France's Legrand awarded $310,000 in dmages thanks to China's new evidence rule

China’s Wuxi Intermediate People’s Court of Jiangsu province in December ruled in favor of France’s electrical equipment producer Legrand S.A. in a lawsuit against a Chinese company accused of infringing Legrand’s trademark rights.


In the trial, the court ordered the defendant to submit evidence based on Article 24 of China’s Supreme People’s Court’s Provisions on Evidence in Intellectual Property Civil Litigation (最高人民法院关于知识产权民事诉讼证据的若干规定). This has been the first order of this kind handed down by a Chinese court since the Provisions became effect on November 18, 2020.


According to Article 24, the party who bears the burden of proof shall apply in writing to the people's court to order the opposing party who controls the evidence to submit evidence. If the reasons for the application are valid, the people's court shall make a ruling and order it to submit.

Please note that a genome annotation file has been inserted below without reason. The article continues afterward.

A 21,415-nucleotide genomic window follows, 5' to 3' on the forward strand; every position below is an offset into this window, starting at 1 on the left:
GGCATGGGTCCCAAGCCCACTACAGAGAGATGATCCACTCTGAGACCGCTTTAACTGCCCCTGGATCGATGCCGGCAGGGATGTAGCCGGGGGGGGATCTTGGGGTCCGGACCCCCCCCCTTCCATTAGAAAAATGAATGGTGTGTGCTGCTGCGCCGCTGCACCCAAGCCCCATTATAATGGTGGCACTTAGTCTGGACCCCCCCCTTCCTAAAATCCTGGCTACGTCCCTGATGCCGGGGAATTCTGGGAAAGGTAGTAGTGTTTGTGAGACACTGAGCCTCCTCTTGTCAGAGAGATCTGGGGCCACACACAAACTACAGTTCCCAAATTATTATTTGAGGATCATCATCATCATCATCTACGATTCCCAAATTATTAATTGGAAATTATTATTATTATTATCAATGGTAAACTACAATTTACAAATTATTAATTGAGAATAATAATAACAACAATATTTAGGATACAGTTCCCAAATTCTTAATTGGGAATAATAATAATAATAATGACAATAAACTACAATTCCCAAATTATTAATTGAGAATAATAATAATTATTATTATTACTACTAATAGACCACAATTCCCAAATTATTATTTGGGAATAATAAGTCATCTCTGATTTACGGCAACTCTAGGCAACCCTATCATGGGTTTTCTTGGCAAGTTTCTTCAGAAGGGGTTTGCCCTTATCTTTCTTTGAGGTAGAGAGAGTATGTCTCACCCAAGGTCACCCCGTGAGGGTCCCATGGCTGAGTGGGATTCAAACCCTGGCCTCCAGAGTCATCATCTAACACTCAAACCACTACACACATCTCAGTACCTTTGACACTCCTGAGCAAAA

The court found that the Chinese company used Legrand’s trademarks without authorization in manufacturing and marketing its products and making contracts and various documents, which were inaccessible to the plaintiff as evidence. The court issued the first order requiring the defendant to submit relevant evidence. The defendant submitted some financial statements and invoices, which were found inconsistent with the facts that the plaintiff claimed and the defendant’s factual business conditions. The defendant also failed to provide evidence such as receipts and contracts required by the court. The court ruled that these acts constituted obstruction of evidence and made its decision on the merits ordering the defendant to pay the plaintiff 2 million yuan ($310,000) in damages.